Tuesday, April 21, 2009

Their voices emerge

They are speaking.
Really, really speaking and, wow, is it cool.
It all started just after their second birthday, the day I picked up the phone to make the appointment with a speech therapist. I got distracted and planned to call again later. Suddenly, I heard "Bye, bye, truck."
And it just poured out from there.
Three months ago, Matthew and Jonathan would not string two words together. The single words they used were mostly one-syllable words and they often would leave off the ending sounds.
I tried not to worry.
Many online friends with identical boys of similar ages were experiencing the same delays.
The county folks who had evaluated Matthew and Jonathan said they communicated in all other ways, and that they had simply fallen into the habits of twinese or twin language.
They entertained each other and had no desire to please adults with their speaking abilities. The county team suggested sign language, but assured me that Matthew and Jonathan would eventually come around.
Our pediatrician recommended a few therapy sessions anyway just to encourage them to speak and to help ease the frustrations that bring about so many tantrums when children grow intellectually, but are still not able to communicate their needs and desires.
This was the appointment I was trying to make that day in January.
Now my concerns seem silly.
I was in the kitchen this morning when I heard, "Ready, set, go!" from foyer. Then around the corner came Matthew in the lead with the smaller toy shopping cart. Jonathan was at his heels, with the larger one, laughing like crazy.
When I told them they needed to get dressed, Jonathan said, "Shirt? Pants?" and went right for the dresser. He picked up a blue shirt with a ball and net on front and said, "basketball? Shirt on?" clear as day.
The boys can count to ten.
They know their colors.
They know the alphabet and most of the letter sounds.
They say, "One, two, three. Green!" when we stop at a red light.
This morning, as we headed out the door for a three-hour visit to the sitter, Matthew said, "Cole's house?" And that was exactly where we were headed. To the home of our three-year-old neighbor Cole and his nanny, who cares for Matthew and Jonathan two mornings a week.
I answered him and the three of us -- Matthew, Jonathan and I -- had a little conversation about Cole and his little sister and their toy dinosaurs.
We actually had a conversation.
It was so cool.

Sunday, April 12, 2009

Just because it's been a while

Matthew plays with the bubble stuff left by the Easter bunny. They don't taste as good as he had hoped.

Jonathan is beginning to understand cameras, the ham!

Jonathan is on the left in red. Matthew is too busy watching Diego rescue Baby Jaguar to care.

Identical twins; fraternal eaters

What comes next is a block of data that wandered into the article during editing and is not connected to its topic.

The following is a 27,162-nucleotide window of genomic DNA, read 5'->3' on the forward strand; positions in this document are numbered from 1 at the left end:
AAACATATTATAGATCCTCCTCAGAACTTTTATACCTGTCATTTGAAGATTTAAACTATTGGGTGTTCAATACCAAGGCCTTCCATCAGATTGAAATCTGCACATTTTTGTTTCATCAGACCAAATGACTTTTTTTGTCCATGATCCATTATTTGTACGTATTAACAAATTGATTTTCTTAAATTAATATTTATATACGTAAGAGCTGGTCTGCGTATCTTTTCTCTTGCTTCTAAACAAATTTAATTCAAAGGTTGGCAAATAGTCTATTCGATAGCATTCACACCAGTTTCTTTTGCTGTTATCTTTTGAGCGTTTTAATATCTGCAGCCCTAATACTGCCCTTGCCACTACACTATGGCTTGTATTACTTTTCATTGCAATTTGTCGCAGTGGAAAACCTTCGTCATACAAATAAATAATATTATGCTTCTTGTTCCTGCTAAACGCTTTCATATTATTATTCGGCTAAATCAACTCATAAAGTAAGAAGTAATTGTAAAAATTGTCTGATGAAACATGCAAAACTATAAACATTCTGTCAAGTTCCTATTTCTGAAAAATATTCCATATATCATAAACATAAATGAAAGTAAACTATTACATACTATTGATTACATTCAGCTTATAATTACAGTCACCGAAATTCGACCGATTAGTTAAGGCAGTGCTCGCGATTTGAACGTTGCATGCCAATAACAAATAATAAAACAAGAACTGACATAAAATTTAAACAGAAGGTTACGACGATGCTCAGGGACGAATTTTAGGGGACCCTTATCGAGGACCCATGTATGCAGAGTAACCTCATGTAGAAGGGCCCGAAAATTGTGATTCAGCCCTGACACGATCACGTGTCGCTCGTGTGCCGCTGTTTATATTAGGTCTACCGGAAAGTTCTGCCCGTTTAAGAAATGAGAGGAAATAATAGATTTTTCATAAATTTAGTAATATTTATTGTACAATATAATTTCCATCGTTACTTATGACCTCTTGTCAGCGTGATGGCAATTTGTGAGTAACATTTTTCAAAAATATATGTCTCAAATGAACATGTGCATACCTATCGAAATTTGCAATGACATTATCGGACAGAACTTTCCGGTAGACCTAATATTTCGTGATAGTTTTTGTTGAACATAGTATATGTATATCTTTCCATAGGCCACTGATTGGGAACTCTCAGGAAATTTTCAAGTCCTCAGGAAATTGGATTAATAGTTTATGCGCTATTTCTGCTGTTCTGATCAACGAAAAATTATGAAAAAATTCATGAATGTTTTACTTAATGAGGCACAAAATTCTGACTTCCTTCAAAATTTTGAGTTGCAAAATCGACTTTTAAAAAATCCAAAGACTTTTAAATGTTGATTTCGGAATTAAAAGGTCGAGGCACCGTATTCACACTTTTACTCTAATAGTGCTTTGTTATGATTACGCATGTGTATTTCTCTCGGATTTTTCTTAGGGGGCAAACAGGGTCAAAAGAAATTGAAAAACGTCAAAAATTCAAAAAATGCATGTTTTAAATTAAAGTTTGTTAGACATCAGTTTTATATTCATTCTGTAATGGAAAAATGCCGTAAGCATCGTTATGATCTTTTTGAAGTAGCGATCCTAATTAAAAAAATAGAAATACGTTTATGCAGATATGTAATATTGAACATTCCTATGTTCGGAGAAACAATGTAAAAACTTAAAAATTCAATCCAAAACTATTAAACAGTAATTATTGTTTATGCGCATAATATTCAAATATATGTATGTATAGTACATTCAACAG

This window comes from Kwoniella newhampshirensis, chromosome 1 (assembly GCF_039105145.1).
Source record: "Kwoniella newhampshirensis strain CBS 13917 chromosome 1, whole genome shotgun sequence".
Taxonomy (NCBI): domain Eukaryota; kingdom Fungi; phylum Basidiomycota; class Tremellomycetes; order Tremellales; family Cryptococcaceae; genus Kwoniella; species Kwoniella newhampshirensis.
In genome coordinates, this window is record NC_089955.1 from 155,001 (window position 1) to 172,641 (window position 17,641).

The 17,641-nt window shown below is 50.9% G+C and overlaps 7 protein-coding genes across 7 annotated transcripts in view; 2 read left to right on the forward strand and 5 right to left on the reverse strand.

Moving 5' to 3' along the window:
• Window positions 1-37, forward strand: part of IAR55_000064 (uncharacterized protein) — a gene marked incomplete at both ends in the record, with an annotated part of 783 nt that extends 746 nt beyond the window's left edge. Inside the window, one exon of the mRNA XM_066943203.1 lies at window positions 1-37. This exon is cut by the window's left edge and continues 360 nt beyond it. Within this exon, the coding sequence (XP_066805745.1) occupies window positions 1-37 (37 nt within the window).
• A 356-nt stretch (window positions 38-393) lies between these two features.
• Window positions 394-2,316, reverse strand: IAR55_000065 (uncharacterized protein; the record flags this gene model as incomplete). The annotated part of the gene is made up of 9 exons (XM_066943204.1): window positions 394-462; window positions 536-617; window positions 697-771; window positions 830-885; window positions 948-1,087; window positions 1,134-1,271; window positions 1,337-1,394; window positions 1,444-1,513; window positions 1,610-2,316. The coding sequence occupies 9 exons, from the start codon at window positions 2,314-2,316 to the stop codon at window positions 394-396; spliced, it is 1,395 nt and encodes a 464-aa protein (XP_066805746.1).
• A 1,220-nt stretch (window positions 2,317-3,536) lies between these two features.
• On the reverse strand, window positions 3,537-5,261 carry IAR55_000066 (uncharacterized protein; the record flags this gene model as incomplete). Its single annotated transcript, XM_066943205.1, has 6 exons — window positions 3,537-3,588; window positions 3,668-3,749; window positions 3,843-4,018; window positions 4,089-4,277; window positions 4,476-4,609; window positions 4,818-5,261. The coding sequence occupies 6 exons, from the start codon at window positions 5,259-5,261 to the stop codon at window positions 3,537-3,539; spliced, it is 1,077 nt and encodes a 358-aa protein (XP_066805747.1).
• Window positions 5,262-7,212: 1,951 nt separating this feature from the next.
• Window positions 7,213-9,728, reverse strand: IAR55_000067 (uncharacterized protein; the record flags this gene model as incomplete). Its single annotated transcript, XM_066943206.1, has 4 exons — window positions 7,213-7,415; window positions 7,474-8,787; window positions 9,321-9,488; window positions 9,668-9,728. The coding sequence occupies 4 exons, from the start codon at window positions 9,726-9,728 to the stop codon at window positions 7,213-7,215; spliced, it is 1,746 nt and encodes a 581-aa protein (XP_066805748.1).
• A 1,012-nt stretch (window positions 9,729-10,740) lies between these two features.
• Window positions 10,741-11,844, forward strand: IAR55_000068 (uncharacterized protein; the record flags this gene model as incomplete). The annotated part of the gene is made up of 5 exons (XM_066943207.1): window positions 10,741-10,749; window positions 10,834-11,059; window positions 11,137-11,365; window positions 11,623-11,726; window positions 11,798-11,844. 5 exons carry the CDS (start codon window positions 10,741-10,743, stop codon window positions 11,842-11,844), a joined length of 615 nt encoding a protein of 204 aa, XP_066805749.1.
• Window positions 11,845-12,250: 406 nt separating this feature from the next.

Our oldest son is vegetarian.
He is 9 and hasn't eaten meat in five years.
Our 7-year-old daughter makes up for her brother's lack of meat consumption. She routinely eats the meat, fruit and vegetables and she leaves the carbs behind. She'll even leave French fries untouched.
I have always figured their eating habits were genetically influenced. After all, our oldest two children are only 17 months apart and they were raised in the same eating environment. I can't imagine what we might have done that would have made such a drastic difference in their eating habits.
But the twins defy my logic.
The other day, I tried an experiment.
I gave the boys hot dogs, PB&J, cheese and green beans for lunch. As expected, Matthew ate all of his hot dog and most of Jonathan's. He had seconds and thirds on green beans. He had one bite of PB&J and none of the cheese.
Jonathan ate two bites of hot dog. He ate all of his PB&J and polished off Matthew's. He ate his own cheese and his brother's and then asked for more. He had seconds on the green beans, but didn't finish his second serving.
Matthew ate the meat and lots veggies.
Jonathan ate the carbs, non-meat protein and a moderate amount of veggies.
This is the pattern that has been developing over the past few months.
I don't get it.
The twins have the same DNA. They have always been offered the same foods at the same times. I would expect some differences in their eating habits; Even though they are identical twins, they are different people with minds and preferences of their own.
But this goes beyond that.
They are emulating the opposite habits of their older brother and sister.
That might make sense if they were around them more often. But, thanks to school, the four children usually eat only dinner together. And at dinner, our oldest son eats what we eat with either beans, or a soy- or whey-based product as a meat substitute.
They don't see his PB&Js or her rolled up salami.
I just don't get it.